Last Updated on May 5, 2015, by eNotes Editorial. Word Count: 465
Preface to the Summary:
Trying to follow the multiple, interwoven narrative lines of Much Ado About Nothing from this summary (or even the written text itself), may prove frustrating. To simplify matters, it is useful to observe that three distinct plots or schemes unfold within the play. For the sake of convenience, we can speak of "plot A" ("A" standing, perhaps, for "abbreviated"), "plot B" ("B" for "Beatrice and Benedick"), and "plot C" ("C" for "central"). In plot A, having learned that his good brother, Don Pedro, intends to court Hero at a masked ball on behalf of his young lieutenant, Claudio, the villain of the play, Don John schemes to convince Claudio that Don Pedro actually intends to have Hero for himself. This half-baked plot is abbreviated or aborted in Act II, coming to naught when all of the good characters agree on Claudio's proposal of marriage to Hero. Plot B develops immediately thereafter as the good characters in the play (including Don Pedro, Claudio, and Hero) form a benign conspiracy meant to bring Beatrice and Benedick to the marriage altar. This plan ultimately succeeds. Concurrently, the malcontent Don John and his principal henchman, Borachio, launch Plot C. They stage a romantic meeting between Borachio and Hero's serving-woman, Margaret, who play the parts of an unknown lover and Hero, to demonstrate Hero's infidelity to Claudio and Don Pedro. This leads to a very bad scene at the wedding chapel as Claudio denounces his bride, Hero, causing Beatrice to come to her cousin Hero's defense and demand that Benedick kill Hero. Plot C is eventually straightened out, partly due to the inept intervention of the local constable, the clownish Dogberry, and partly due to the wise counsel of the clergyman who was to have presided over the wedding, Friar Francis.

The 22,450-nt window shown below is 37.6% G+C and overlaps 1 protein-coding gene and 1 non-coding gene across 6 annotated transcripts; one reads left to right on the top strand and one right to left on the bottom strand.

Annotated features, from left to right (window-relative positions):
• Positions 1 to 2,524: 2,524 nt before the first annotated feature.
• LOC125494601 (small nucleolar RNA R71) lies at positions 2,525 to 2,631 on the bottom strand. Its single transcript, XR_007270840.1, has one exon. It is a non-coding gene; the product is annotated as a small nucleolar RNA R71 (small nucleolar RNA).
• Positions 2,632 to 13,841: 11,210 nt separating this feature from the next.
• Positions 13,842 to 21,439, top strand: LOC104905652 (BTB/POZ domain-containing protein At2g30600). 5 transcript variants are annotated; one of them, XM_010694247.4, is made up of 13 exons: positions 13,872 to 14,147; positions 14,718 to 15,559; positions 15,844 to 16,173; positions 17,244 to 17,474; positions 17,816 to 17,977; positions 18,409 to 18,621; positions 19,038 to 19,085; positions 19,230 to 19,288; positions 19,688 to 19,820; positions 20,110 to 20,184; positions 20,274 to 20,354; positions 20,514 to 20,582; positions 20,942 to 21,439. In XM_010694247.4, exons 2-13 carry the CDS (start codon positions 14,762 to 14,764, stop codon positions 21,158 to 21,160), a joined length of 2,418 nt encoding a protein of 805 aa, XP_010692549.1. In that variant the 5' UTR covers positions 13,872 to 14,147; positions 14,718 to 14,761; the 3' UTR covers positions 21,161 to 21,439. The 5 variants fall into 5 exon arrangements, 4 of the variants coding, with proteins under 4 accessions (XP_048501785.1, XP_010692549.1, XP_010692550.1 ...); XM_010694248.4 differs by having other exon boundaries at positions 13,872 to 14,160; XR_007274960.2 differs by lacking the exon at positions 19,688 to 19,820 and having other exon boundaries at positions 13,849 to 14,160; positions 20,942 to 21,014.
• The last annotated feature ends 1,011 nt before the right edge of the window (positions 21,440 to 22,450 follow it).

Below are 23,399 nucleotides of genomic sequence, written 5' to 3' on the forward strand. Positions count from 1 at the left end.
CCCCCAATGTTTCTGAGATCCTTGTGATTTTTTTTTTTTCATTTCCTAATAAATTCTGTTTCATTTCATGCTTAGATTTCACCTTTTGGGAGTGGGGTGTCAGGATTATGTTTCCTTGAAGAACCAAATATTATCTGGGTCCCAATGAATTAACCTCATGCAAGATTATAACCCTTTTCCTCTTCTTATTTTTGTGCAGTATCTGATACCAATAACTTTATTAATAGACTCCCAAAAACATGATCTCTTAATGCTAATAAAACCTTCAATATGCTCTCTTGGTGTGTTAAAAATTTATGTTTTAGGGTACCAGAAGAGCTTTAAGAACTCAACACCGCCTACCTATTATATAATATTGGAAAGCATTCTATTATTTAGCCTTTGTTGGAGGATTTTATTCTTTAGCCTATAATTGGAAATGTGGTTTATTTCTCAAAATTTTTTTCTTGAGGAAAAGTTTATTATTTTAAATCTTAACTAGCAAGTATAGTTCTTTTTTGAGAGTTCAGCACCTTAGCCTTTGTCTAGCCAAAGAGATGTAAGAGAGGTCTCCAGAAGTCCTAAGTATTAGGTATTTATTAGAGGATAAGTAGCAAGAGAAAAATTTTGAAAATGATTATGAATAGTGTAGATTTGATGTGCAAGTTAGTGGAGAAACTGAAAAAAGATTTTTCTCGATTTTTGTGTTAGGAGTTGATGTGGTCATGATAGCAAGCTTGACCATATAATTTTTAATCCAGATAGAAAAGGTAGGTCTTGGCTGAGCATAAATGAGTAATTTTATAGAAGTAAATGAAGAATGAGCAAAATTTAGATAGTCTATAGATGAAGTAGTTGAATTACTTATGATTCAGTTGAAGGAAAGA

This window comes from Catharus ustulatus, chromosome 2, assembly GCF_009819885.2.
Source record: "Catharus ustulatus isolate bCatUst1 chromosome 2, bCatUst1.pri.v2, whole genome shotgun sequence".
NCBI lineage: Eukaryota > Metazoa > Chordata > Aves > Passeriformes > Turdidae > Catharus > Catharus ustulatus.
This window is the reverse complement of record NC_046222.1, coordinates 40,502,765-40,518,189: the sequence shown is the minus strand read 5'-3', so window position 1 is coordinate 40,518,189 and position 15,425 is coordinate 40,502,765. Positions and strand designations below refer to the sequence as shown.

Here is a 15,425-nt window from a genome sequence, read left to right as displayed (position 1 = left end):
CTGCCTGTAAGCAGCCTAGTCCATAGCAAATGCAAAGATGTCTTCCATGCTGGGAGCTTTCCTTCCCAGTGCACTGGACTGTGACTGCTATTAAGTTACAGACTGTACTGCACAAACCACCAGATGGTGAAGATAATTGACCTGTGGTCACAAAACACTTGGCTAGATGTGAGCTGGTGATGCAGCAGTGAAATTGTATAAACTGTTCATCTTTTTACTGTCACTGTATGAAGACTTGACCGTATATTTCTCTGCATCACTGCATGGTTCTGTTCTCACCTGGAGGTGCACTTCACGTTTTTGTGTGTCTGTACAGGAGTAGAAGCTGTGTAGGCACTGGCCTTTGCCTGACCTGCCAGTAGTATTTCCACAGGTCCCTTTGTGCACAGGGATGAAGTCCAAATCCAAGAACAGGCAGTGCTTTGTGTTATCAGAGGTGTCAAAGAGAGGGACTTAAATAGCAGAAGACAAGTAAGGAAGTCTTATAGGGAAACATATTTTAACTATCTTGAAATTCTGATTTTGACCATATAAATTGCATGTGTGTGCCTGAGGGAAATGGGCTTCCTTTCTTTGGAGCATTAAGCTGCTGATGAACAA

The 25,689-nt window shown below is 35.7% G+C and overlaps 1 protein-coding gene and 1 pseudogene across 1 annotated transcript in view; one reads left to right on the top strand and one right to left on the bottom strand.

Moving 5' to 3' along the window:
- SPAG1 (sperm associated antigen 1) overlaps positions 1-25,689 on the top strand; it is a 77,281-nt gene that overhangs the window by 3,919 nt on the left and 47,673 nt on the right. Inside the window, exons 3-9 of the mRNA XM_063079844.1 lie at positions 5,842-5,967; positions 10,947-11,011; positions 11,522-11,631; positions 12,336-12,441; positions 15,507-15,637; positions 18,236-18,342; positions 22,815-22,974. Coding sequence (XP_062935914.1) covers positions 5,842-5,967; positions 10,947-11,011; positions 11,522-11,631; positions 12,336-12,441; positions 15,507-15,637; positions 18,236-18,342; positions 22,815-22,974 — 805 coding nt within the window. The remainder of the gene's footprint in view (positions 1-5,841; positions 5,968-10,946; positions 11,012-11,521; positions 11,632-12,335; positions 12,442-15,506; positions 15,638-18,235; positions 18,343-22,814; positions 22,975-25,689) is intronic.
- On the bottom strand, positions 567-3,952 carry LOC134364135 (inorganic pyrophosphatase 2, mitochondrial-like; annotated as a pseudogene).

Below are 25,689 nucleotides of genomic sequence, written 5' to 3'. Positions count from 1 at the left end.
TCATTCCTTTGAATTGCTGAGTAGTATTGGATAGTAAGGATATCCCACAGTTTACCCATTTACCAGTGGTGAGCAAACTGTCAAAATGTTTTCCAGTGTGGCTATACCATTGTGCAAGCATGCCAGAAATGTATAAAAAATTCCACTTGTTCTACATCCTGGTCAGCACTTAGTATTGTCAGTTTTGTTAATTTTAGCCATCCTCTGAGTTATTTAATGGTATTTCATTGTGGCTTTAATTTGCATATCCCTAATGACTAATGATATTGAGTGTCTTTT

Two additional points are worth noting. First, all of the scenes in Much Ado have essentially the same setting. The action takes place exclusively in and around the "great house" of the governor of Messina, Leonato, who is Hero's father and Beatrice's uncle. This uniformly urban setting differs from the pattern of Shakespeare's earlier comedies that typically move from the city to the country (or a "fairyland/magical" abode) and then back to the city. Second, other than the romance between Hero and Claudio (which is rendered in verse), most of the dialogue in Much Ado (including the repartee between Beatrice and Benedick) is rendered in prose. On the other hand, not only does the character of Balthasar provide songs, including a famous ditty that ends with the refrain "converting all your sound of woe/Into hey nonny-nonny" (II, iii, ll.62-74), these set pieces (and the dance or masque which concludes the play) refer to and reinforce the play's narrative situations and principal themes.
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